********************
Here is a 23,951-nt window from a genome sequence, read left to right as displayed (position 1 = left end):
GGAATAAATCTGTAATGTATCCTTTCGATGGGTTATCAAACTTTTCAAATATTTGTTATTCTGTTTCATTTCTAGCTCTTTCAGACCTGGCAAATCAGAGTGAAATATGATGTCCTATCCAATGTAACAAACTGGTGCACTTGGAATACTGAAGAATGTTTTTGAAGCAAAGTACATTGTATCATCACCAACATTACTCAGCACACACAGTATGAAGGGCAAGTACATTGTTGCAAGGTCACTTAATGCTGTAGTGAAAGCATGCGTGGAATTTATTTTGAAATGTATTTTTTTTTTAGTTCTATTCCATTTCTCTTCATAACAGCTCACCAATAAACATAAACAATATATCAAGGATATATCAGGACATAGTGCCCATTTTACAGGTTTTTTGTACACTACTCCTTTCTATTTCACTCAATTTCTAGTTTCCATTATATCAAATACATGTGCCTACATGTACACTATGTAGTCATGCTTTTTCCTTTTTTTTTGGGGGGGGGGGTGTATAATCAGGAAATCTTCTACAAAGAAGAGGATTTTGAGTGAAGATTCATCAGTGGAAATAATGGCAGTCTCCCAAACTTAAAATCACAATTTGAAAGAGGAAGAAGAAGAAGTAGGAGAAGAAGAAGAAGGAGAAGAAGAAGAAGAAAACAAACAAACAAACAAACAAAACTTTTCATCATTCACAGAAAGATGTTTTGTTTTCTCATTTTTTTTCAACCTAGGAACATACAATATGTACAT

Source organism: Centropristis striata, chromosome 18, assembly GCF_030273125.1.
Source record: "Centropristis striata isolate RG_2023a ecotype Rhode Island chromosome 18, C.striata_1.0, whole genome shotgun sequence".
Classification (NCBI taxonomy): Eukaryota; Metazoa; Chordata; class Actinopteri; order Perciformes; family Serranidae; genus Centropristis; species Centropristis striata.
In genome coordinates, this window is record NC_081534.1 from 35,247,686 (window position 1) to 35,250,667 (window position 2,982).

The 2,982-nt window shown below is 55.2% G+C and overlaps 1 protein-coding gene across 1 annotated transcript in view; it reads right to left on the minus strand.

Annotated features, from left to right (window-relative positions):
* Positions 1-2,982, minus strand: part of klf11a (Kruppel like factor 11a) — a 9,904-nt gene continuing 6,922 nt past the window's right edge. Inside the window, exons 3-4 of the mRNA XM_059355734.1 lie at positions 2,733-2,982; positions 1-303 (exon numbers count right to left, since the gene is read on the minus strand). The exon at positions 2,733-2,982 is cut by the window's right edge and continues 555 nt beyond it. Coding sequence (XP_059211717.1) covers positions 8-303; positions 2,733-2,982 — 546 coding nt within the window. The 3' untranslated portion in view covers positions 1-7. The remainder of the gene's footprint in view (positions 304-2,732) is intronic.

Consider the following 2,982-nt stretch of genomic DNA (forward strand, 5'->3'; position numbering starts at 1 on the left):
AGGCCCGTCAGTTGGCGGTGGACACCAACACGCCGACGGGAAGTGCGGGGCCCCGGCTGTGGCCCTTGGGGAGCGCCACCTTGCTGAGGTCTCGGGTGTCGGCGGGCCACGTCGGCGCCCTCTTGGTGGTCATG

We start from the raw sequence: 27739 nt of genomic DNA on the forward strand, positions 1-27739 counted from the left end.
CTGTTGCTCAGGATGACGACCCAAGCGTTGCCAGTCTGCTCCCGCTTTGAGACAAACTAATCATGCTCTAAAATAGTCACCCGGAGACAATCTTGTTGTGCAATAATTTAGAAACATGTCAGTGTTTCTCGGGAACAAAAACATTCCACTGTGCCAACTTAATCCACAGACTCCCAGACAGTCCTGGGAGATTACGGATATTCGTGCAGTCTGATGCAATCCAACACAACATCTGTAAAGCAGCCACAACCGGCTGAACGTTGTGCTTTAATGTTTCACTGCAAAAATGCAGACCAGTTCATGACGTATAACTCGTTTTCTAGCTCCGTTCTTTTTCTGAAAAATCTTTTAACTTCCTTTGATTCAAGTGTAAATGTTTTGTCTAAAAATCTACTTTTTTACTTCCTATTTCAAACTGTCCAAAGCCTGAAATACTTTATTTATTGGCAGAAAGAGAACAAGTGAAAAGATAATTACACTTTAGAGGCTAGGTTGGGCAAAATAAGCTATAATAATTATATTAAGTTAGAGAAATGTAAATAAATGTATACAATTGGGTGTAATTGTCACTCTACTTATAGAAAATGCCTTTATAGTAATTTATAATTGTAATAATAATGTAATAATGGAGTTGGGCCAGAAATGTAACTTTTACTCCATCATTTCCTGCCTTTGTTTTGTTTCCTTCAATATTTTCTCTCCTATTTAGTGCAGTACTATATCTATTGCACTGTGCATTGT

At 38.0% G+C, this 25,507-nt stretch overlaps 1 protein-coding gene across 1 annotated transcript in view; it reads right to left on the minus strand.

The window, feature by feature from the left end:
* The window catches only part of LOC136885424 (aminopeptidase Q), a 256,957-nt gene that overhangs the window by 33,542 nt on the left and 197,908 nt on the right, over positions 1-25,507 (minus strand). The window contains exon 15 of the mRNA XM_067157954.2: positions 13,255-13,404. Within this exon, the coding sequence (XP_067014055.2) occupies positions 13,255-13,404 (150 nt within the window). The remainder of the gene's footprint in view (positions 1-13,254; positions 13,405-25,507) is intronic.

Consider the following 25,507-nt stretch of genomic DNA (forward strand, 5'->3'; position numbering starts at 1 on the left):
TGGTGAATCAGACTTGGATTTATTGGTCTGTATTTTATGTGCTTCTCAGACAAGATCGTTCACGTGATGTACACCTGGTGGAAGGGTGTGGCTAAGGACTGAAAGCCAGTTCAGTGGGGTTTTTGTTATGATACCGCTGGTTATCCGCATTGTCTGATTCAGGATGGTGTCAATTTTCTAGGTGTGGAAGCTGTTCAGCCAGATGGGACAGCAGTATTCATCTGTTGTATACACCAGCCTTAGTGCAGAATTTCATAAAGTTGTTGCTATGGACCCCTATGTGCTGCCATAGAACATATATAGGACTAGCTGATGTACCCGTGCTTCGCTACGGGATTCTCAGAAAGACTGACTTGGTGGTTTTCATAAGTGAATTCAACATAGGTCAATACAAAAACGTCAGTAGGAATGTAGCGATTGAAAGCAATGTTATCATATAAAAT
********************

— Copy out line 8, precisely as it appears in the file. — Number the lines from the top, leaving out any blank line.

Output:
Annotated features, from left to right (window-relative positions):